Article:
Grilled Lamb Shashlik Kebabs

Brian Hagiwara/Photodisc/Getty Images
Prep: 15 mins
Cook: 12 mins
Total: 27 mins
Servings: 3 to 4 servings
Nutrition Facts (per serving)
602 Calories
49g Fat
12g Carbs
29g Protein
Show Full Nutrition Label Hide Full Nutrition Label
Nutrition Facts
Servings: 3 to 4
Amount per serving
Calories 602
% Daily Value*
Total Fat 49g 63%
Saturated Fat 13g 66%
Cholesterol 106mg 35%
Sodium 93mg 4%
Total Carbohydrate 12g 4%
Dietary Fiber 3g 10%
Protein 29g
Calcium 50mg 4%
*The % Daily Value (DV) tells you how much a nutrient in a food serving contributes to a daily diet. 2,000 calories a day is used for general nutrition advice.
(Nutrition information is calculated using an ingredient database and should be considered an estimate.)

Shashlik is a Turk/Russian type of kebab. Marinated skewered lamb–grilled to perfection–combined with grilled vegetables make this the ultimate cookout food.


  • 1 pound lamb trimmed of all fat, and cut into 2" cubes (leg or shoulder of lamb)
  • 1/2 cup lemon juice
  • 1/2 cup olive oil
  • 1 teaspoon black pepper
  • 1 teaspoon salt
  • 1/4 teaspoon ground red pepper
  • 2 medium onions (cut into eighths)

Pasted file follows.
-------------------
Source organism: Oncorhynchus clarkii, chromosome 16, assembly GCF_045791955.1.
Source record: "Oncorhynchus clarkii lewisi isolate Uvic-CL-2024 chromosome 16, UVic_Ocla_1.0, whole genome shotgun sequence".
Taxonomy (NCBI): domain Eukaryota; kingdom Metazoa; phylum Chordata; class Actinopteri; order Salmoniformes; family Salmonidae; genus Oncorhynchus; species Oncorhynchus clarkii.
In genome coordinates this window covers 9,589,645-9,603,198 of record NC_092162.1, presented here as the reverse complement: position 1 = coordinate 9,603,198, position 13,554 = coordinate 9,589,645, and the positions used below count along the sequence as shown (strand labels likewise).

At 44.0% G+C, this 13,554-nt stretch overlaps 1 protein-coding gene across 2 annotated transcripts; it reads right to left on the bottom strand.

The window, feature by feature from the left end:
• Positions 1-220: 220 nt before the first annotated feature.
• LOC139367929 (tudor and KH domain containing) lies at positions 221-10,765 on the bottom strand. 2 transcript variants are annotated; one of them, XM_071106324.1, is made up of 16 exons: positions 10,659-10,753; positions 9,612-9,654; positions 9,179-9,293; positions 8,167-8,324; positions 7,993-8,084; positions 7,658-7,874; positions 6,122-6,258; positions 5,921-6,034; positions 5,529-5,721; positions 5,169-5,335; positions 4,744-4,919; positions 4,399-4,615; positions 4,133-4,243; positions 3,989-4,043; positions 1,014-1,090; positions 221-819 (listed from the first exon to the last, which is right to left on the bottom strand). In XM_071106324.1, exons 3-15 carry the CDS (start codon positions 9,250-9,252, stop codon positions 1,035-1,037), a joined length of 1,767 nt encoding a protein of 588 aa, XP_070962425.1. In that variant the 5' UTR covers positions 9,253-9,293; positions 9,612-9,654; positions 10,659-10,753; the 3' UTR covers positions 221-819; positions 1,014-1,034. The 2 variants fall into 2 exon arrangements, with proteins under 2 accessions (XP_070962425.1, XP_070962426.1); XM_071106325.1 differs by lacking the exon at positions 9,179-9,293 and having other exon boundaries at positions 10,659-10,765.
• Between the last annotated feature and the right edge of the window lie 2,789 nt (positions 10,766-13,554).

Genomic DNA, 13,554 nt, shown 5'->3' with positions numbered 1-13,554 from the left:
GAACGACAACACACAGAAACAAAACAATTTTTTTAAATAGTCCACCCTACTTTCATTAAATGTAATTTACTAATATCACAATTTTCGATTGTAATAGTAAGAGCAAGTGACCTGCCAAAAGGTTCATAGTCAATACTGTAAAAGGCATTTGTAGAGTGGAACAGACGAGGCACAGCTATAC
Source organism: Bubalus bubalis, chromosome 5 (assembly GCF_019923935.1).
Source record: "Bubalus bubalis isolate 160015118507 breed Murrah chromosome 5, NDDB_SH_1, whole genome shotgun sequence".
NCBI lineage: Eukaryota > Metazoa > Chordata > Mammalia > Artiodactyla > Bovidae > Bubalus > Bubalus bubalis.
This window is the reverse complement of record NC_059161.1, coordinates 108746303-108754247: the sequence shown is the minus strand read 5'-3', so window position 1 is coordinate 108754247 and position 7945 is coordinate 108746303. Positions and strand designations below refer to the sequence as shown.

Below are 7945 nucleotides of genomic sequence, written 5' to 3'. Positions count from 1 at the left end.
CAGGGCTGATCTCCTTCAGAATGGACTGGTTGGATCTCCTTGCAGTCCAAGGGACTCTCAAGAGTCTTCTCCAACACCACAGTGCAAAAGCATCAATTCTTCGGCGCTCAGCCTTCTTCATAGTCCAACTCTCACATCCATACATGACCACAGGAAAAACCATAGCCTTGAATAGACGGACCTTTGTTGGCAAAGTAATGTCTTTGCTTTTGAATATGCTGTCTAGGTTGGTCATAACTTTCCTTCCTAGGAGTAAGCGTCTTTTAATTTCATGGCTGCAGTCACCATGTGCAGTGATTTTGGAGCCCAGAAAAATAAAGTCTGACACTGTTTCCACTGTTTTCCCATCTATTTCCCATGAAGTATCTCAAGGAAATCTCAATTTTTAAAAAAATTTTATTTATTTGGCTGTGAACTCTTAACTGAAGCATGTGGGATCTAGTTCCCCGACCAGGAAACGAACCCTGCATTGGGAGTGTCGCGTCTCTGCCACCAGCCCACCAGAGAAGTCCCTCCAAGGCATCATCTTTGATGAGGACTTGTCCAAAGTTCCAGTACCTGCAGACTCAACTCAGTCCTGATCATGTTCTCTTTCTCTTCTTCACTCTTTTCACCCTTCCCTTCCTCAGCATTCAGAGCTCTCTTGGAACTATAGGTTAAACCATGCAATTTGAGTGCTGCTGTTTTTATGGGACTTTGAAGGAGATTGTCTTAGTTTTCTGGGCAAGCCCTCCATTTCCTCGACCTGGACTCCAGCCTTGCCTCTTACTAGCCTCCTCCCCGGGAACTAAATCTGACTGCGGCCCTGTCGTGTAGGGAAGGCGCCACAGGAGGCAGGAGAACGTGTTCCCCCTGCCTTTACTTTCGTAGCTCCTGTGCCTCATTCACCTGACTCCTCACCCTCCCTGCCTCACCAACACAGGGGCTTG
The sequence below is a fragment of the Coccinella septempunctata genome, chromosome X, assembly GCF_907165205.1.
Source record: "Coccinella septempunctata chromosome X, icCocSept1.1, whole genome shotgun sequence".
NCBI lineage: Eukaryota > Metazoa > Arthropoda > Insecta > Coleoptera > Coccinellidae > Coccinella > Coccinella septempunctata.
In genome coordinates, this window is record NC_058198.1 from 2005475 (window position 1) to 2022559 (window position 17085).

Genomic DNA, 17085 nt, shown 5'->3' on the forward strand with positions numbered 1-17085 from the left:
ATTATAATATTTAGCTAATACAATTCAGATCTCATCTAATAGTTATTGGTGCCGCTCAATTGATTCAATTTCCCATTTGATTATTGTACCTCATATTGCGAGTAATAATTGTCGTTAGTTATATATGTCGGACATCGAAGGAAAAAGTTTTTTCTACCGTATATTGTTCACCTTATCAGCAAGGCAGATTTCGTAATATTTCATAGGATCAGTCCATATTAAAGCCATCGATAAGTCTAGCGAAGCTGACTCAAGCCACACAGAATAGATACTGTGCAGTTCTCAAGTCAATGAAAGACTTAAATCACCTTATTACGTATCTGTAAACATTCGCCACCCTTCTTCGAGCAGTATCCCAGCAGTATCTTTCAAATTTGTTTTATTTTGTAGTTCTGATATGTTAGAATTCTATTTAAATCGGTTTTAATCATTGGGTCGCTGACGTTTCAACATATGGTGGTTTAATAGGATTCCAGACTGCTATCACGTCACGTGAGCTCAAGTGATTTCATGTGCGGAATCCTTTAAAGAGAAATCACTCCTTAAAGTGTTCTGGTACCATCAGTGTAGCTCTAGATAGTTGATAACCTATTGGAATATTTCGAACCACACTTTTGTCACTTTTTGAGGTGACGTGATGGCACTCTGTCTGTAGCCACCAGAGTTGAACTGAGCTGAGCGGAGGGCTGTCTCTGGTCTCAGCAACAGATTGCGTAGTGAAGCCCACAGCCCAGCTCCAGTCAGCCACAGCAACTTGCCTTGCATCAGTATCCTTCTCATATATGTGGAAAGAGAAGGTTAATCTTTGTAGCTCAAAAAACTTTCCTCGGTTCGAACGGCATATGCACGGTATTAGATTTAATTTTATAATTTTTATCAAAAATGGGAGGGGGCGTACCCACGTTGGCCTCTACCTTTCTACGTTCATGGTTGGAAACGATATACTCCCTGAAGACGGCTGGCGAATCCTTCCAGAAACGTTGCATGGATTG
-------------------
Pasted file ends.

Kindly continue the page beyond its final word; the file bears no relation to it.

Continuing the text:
• 1-pint cherry tomatoes
  • 2 large green peppers (cut into 1-inch chunks)

Steps to Make It

  1. In a bowl, combine lamb, olive oil, lemon juice, pepper, salt, and red pepper. Allow to marinate at least 2 to 3 hours prior to cooking.

  2. Place marinated beef on skewers (about 6 cubes per skewer). Be sure to apply a light coat of oil on the skewer prior to threading the meat.

  3. Place vegetables on separate skewers, alternating type of vegetable. The meat and veggies are cooked on different skewers because the meat will take longer to grill.

  4. Cook lamb shashlik skewers on the grill or under the broiler for 10 to 12 minutes, or until desired doneness. Turn to ensure even cooking.

  5. Grill vegetable skewers for last 5 minutes of grilling. Turn. The vegetables should be crisp, yet tender. Be careful not to overcook.

Glass Bakeware Warning

 Do not use glass bakeware when broiling or when a recipe calls to add liquid to a hot pan, as glass may explode. Even if it states oven-safe or heat resistant, tempered glass products can, and do, break occasionally.